So in between helping Johnson pass civil rights, Hubert wanted to continue polishing up his foreign policy credentials. He had worked hard to become a foreign policy spokesman for his party based on his chairmanship of the Senate’s Disarmament subcommittee of Foreign Relations. But the Senate had a habit of disbanding what it called “special purpose subcommittees” after each session—and Disarmament was scheduled to fall by the wayside. Hubert tired everybody out trying to save it so that Bourke Hickenlooper, the ranking Republican on Foreign Relations, from Iowa, grumbled, “aw, we might as well let Hubert keep that goddam subcommittee until he finds out whether he’s going to get the nomination.” Hubert won that one but he was experiencing bouts of depression. Everything was so hard—even keeping a subcommittee that was his in a Democratic Senate. Why was everything so hard when for somebody like multi-millionaire Jack Kennedy things seemed so easy?

Just then Hubert was deluged with a bucket of good luck. Right after Gene McCarthy won the Senate seat (which Hubert took credit for, notwithstanding he had covertly backed Eugenie up to the party’s endorsing convention), he was invited to go to Europe—to a UNESCO conference in Paris and a nuclear test suspension parley in Geneva with a tail-end visit to Moscow. . In Geneva he met a Soviet official he had known for a long while. Hubert told him that he was going to Moscow and wondered if he could meet with Premier Nikita Khrushchev—with little expectation that the answer would be yes. The official said he’d forward the request and Hubert forgot all about it. But when he was in his Moscow hotel room on Dec. 1, 1958 his phone jangled. The Soviet official said he was down in the lobby and that he was empowered to take Hubert right that minute over to meet Khrushchev. Just as he had done so often when he felt important news was popping, Hubert couldn’t wait for the elevator and trotted down five floors of stairs. Breathless he was pinching himself as he piled in a car filled with several Soviet thugs and was driven to the Kremlin.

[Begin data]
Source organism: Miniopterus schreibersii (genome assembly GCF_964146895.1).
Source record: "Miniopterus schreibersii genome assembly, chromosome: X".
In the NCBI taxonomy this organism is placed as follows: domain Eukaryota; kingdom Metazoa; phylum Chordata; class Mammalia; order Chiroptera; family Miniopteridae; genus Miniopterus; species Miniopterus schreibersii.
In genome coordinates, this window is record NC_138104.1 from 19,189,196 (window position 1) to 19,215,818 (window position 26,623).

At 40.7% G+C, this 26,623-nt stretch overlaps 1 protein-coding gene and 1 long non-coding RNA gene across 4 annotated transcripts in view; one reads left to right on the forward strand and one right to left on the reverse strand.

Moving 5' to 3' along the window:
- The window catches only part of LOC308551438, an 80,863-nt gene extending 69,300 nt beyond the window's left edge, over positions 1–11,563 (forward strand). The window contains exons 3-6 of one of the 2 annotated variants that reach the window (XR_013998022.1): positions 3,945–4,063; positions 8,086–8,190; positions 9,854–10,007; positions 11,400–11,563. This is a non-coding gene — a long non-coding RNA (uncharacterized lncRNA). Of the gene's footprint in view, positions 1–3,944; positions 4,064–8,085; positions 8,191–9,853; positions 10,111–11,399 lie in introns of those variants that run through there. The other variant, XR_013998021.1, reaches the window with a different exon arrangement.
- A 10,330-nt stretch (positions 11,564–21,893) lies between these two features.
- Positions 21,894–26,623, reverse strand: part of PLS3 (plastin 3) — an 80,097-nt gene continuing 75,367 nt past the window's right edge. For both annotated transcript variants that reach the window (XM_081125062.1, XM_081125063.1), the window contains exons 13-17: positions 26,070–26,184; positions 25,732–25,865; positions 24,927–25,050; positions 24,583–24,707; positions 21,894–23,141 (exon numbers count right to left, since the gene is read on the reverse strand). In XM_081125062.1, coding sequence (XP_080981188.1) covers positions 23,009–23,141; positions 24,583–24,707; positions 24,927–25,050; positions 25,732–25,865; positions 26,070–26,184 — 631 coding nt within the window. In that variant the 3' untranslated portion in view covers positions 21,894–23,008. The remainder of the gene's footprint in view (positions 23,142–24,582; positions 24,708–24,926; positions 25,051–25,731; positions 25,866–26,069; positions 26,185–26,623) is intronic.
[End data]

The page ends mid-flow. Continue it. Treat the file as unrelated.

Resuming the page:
At 3 p.m. he was ushered into Khrushchev’s office—with only one other person present, Oleg Troyanovsky, Khrushchev’s interpreter. Thus launched a marathon conversation that lasted eight hours and twenty-five minutes. It was, all-told, the best thing that ever happened to Hubert since the decision of Luther Youngdahl to accept a federal judgeship. It was the longest session Khrushchev ever gave anybody and Hubert was in the center of the publicity. His campaign for the presidency was launched—by an improbable source—Nikita Khrushchev! All other presidential candidates—from Vice President Richard Nixon to a bevy of competitors to Hubert on the Democratic side—were green with envy.

No comments:

Post a Comment